You've picked out your tent, and now you need to get the right sleeping gear. In this guide we'll take you through what you'll need to consider when selecting a sleeping bag, and different options that can add a little comfort to your night, such as mats, airbeds and camp beds.
Everybody has a different temperature when they sleep, some may sleep warmer than others, and men and women have different needs. However, using this guide's points on most sleeping bags, you'll be able to pick something that is right for you and the time of year you go camping.
Sleeping bags differ in many ways from size, comfort rating, season rating to different types of insulation. There are 3 different shapes of sleeping bag: Square, Mummy and Sleeping Pod.
Square sleeping bags are the most basic of sleeping bags. These give you room to move your feet if you don't like to feel constricted in your sleep. Square sleeping bags, in some cases, can be doubled up (or come in double size) if you wish to sleep next to your partner.
Mummy shaped sleeping bags are tapered at the bottom to help keep warm air inside and close to your body, without circulating and cooling down. They can range from single season use right up to thick expedition sleeping bags, designed for use in sub-zero temperatures.
Sleeping Pods are exclusive to GO Outdoors. They are half as wide as they are long, letting you move freely inside, making them ideal for people who like to toss and turn in their sleep. Perfect for sleepovers or summer use.
When choosing your sleeping bag, consider what time of year you're heading out camping and whether or not your more susceptible to the cold. We'd recommend comparing different bags' season and comfort ratings, which can give you a great indication of when the bag should be used, and what sort of temperatures you will find most comfortable when sleeping.
Most sleeping bags are rated by season to help buy the right sleeping bag for the time of year you are camping.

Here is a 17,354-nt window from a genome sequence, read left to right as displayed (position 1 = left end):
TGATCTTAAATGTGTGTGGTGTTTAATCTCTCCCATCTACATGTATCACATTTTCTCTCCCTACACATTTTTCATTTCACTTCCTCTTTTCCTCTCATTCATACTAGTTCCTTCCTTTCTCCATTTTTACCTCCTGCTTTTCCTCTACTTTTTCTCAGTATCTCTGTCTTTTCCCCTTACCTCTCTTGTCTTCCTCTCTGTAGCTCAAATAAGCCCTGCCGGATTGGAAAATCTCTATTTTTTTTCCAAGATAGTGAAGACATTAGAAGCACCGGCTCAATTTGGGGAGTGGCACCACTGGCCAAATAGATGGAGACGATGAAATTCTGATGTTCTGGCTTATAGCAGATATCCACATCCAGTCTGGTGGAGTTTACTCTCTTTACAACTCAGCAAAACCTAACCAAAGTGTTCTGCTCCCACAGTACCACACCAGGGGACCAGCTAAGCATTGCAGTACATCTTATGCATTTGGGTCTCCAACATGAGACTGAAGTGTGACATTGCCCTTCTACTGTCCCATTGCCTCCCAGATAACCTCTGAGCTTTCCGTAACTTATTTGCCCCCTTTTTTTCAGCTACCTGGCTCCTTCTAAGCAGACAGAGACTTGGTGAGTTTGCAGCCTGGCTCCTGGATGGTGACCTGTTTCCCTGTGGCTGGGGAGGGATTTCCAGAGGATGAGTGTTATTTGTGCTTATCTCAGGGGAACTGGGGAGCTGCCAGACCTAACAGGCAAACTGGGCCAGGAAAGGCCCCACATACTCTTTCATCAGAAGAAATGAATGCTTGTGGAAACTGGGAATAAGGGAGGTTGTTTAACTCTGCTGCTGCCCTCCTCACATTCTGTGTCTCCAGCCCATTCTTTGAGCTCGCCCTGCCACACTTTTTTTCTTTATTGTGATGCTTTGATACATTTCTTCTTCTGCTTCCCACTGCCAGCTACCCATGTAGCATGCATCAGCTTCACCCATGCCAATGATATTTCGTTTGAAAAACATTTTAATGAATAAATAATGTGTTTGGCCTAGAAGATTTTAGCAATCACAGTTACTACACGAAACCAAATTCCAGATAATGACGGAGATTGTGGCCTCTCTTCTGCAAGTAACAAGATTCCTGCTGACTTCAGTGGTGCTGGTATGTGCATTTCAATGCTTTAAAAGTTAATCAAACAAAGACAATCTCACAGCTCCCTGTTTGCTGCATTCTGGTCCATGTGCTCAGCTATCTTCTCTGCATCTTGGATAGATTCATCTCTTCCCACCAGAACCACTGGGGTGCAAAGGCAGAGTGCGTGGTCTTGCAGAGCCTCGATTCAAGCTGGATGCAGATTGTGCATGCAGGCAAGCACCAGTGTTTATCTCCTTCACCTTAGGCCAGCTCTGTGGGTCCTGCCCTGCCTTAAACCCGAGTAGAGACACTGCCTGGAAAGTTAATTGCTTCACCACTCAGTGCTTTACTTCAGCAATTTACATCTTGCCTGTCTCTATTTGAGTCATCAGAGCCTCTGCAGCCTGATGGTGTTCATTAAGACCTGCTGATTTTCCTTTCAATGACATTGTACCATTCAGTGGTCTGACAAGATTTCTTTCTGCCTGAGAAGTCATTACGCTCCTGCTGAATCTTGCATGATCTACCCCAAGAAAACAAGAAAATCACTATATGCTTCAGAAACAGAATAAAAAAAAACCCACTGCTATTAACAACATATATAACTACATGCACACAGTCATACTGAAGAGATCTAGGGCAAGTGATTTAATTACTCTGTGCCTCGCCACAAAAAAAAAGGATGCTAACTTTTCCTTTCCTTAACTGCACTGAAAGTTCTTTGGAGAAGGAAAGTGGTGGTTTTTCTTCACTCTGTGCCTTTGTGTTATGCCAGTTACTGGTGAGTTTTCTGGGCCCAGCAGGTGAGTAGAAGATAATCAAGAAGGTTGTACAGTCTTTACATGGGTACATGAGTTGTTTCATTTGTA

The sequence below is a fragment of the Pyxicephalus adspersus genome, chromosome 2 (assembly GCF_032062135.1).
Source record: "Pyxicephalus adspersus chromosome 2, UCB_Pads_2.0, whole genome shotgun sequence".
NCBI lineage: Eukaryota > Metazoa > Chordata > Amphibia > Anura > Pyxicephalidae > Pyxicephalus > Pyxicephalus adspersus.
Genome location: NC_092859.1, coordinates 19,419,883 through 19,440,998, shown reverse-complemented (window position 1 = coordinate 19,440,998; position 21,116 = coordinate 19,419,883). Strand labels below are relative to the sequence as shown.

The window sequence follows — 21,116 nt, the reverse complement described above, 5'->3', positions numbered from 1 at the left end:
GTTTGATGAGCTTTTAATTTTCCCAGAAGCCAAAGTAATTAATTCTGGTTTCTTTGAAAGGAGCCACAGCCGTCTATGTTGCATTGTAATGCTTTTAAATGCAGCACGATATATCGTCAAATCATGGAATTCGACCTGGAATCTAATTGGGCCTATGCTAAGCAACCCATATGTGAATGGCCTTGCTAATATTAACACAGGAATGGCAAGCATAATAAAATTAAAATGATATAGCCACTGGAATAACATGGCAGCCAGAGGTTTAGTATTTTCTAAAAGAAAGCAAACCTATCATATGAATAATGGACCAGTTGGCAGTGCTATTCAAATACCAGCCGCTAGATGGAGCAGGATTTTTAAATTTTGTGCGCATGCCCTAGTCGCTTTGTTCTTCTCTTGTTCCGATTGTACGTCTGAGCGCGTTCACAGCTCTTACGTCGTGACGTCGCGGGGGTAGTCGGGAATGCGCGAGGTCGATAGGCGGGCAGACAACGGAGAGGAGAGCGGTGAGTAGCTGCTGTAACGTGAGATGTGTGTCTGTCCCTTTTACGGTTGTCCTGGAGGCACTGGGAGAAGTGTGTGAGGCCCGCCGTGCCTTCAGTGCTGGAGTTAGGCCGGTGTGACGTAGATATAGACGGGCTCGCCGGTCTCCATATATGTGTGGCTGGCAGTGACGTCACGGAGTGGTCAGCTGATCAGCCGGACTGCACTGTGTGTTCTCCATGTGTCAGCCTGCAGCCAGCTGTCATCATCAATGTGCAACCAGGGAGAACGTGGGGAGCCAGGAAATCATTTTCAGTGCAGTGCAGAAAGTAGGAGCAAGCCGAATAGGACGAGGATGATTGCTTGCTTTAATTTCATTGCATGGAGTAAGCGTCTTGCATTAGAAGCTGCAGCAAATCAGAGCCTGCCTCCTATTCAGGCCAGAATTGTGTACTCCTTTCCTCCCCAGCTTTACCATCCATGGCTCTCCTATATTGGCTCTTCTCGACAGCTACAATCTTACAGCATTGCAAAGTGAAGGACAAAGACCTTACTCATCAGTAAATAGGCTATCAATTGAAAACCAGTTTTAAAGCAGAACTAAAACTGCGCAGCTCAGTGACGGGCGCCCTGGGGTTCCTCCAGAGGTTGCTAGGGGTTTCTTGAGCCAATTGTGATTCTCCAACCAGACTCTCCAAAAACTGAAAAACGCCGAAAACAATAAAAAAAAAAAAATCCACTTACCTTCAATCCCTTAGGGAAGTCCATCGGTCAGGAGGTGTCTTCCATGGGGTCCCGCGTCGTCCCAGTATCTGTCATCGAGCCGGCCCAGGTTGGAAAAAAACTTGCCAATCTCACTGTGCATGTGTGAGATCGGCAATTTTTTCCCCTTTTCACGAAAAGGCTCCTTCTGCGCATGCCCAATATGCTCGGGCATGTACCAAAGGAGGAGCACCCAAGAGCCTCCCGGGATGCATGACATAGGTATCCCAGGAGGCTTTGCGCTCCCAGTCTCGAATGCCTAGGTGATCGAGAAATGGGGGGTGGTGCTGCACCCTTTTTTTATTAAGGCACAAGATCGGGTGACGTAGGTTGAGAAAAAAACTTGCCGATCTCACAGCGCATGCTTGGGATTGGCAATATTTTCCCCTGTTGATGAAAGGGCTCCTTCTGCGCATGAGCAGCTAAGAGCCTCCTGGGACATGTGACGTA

Lightweight, compact and ideal for use in hot summer months (June-August) or when camping abroad in hotter countries.
Ideal for use in late spring to early autumn, your typical family camping sleeping bag.
For use in early spring to late autumn, and perhaps a mild winter evening. These bags are generally the sort of sleeping bag recommended for school trips and expeditions such as Duke of Edinburgh.
Thick bags, often down insulated 4 season sleeping bags are made for use in winter when temperatures can drop below zero.
These sleeping bags, also known as expedition bags are for high mountain use and for extreme cold temperatures.
Comfort ratings offer the best chance of being able to judge if a sleeping bag is right for your own personal body temperature. Sleeping bags generally offer a comfort rating and an extreme rating. If you find that you're more susceptible to the cold, choose a higher comfort rating. Extreme ratings are a measure of survival temperature, but this is purely a guide. Everybody sleeps differently, and the difference between men's and women's body temperatures at night can be quite significant. You know better than anybody how much your feel the cold, and these comfort ratings offer a guide to help when choosing.
You may notice that some sleeping bags will mention whether they have a left hand or right hand zip. While this may seem a trivial feature, it's actually quite awkward to zip up a sleeping bag if the zip is on the wrong side.
Left Hand Zip for Right Handed People
Right Hand Zip for Left Handed People
On some square sleeping bags, a pair of opposite handed bags can be zipped together to create a double sleeping bag.
This is generally not an important factor for family campers, however if you are backpacking or just travelling light, and need your sleeping bag to attach to your rucksack for long periods of time, it's worth noting the pack size (how small the sleeping bag is when packed away) and the weight. For thicker sleeping bags a compression sack can reduce the volume of your packed bag.
Down Sleeping Bags are much like down jackets - this type of insulation is generally used in 4 or 5 season sleeping bags, when you need very effective insulation to keep you warm in extreme temperatures. Down sleeping bags can be very warm, and aren't particularly needed for standard summer camping unless you're sensitive to cold.